18 December 2017
The Internet of Good Things
“It's the one time of the year when we all act a little nicer, we smile a little easier, we cheer a little more. For a couple of hours out of the whole year we are the people that we always hoped we would be.”
-Frank Cross, Scrooged
The holiday season is upon us – a time for spreading goodwill and reflection on how we could make the world a better place.
Being in the IoT services business we wanted to showcase some use cases beyond the flashy consumer uses and adoption hype of the billions of connected objects in the next few years, and turn our attention to use cases that are making the world a better place, spreading goodwill, and bringing some peace to man and species kind. Let’s take a look a few:
Don’t You Forget About Me (DYFAM) is a low-cost, open source device to prevent toddlers and babies from being inadvertently left unsupervised in a car for too long. The device is a project by Luca Toso and Arturo Caisso and can be attached to any car seat and senses the presence of a child along with proximity of its parents and the condition the car is in to ensure a child isn’t harmed by being in an overheating car.
AbiBird, an unobtrusive monitoring device that doesn’t require a wearable, currently in trial in Australia, is helping seniors age at home by tracking normal movements and activity levels. If there is a change in activity, be it excessive or no movement at all, loved ones will receive an alert.
The Sigfox Foundation along with Lowveld Rhino Trust have begun tracking wild rhinoceroses in Southern Africa by implanting trackers into their horns, allowing the collection of the position of the rhino with minimum human interference. Their goal is to track all 29,000 rhinos left in the world to better understand them, and, as a result, better protect them.
Efforts to repopulate the Iberian Lynx of Spain have been made possible with the help of IoT technology. La Olivilla, a Lynx breeding center in Southern Spain, introduces captive bred Lynx into the wild with IoT location tracking collars that provide scientists with valuable data about them and their habitats for future use in breeding and repopulation efforts.
NOAA and NASA were fed data from IoT enabled sensors around the Houston area before Hurricane Harvey made landfall to predict where the storm would hit. This data gave first responders valuable insight as where to concentrate disaster recovery efforts. The data was applied to machine learning algorithms so that responders could set up staging areas, plan evacuation routes, identify optimum shelter locations, and predict flooding.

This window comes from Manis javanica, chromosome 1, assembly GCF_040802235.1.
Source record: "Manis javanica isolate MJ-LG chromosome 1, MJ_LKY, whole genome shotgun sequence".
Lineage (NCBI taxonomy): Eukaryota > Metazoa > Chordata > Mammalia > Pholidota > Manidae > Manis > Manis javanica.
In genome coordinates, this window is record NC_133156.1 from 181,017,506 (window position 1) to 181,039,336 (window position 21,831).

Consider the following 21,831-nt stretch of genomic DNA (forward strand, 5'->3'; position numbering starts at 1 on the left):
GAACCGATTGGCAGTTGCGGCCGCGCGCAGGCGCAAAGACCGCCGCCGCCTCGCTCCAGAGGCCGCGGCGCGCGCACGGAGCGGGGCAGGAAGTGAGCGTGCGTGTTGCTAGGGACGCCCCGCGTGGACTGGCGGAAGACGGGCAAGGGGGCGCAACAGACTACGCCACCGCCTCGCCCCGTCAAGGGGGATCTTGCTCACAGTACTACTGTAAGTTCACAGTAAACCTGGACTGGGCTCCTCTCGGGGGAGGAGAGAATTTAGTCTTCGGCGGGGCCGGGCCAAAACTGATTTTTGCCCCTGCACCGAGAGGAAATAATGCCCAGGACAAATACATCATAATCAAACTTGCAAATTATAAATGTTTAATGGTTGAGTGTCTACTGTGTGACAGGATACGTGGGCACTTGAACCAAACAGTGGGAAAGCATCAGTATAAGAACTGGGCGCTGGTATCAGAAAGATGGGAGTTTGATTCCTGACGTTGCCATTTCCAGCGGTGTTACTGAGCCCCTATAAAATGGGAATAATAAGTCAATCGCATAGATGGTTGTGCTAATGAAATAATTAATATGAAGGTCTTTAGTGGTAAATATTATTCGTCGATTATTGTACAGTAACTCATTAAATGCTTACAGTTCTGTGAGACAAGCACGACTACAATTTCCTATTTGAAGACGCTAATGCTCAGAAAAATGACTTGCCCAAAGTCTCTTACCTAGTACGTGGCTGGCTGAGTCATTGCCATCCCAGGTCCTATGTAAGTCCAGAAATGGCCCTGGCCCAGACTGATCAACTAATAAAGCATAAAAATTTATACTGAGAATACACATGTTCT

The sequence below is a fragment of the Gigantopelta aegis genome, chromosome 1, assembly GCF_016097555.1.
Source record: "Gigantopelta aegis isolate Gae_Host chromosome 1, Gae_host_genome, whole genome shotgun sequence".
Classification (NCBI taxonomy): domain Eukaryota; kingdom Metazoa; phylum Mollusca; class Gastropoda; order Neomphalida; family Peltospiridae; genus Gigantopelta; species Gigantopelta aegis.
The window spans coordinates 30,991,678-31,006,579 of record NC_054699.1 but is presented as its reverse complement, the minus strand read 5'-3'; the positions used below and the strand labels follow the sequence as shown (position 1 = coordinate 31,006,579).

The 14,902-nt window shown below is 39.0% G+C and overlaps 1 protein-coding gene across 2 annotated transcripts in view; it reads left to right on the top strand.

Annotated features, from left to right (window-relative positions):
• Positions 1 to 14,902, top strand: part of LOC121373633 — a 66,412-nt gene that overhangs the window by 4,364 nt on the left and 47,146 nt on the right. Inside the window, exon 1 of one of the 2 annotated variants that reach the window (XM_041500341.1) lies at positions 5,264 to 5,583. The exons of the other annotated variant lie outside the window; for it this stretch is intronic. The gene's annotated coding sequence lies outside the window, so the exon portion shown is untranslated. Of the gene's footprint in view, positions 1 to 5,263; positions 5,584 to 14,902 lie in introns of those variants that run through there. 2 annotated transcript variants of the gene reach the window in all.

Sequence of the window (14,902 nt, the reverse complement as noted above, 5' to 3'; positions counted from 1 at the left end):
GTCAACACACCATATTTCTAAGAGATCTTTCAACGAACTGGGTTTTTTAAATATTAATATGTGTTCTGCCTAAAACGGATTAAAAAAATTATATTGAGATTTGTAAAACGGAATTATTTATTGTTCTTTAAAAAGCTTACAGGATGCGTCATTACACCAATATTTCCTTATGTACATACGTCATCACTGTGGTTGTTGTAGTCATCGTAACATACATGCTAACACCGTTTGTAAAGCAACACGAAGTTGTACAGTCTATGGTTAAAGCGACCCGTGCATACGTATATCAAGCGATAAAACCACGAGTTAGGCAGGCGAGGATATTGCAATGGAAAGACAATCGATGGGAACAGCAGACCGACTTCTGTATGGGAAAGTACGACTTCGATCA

Heat Seek NYC is a response to the ongoing problem of landlord abuse, specifically in regards to providing tenants with adequate heat during the winter. Despite laws that set a legal limit for internal temperatures in housing units, many landlords fail to provide tenants with heat, causing the temperature in their units to fall below the legal limits. Heat Seek uses IoT sensors to track changes in temperature, identify when temperature falls below legal limits, and save this data to advocate for tenants’ rights.
An IoT enabled pacemaker aided law enforcement in convicting a man of setting his own house on fire. Upon being told by the suspected arsonist he had an ‘artificial heart,’ police investigators looked through his pacemaker data and were able to determine that with his heart condition, it would have been highly unlikely for him to have been able to collect and exit his home as quickly as he claimed.
Smart Citizen is a smart city participatory project that empowers citizens working and living in a city to be more cognizant of their environment by providing them with easy access to data generated by IoT enabled sensors, like air pollution, temperature, humidity, and noise level.
Sarvajal develops and deploys “remotely monitored and controlled drinking water purification systems.” One such system is their Water ATM, a solar-powered, cloud connected water dispensing system that measures water quality and tracks the payment/transactions collected for its usage. This technology is placed in communities with poor water quality in order to ensure people in those areas have 24/7 access to a clean water, thus significantly lowering their risk of disease and dehydration.
Wearables are being used throughout various industrial sectors to monitor the safety of worker conditions. One such example is a device that monitors the fatigue level and “microsleeps” of workers whose jobs require alertness, such as truck drivers and heavy equipment operators. SmartCap monitors workers, sending fatigue warning alarms, which in turn can trigger safety interventions.
We love seeing these positive-impact projects across all industries, from healthcare to wildlife preservation, to the protection of basic human rights. These are just a few examples that remind us why we are in IoT. The goodwill power IoT has ends only at your imagination. As the industry evolves and trailblazers see connected sensors as solutions to humanitarian problems will we harness the power of the Internet of Good Things and make the world a better place.
What are some ways you’ve seen IoT used for good? Or how are you planning on using IoT for good? Comment or share with your answer, and let’s remind our industry why we do what we do!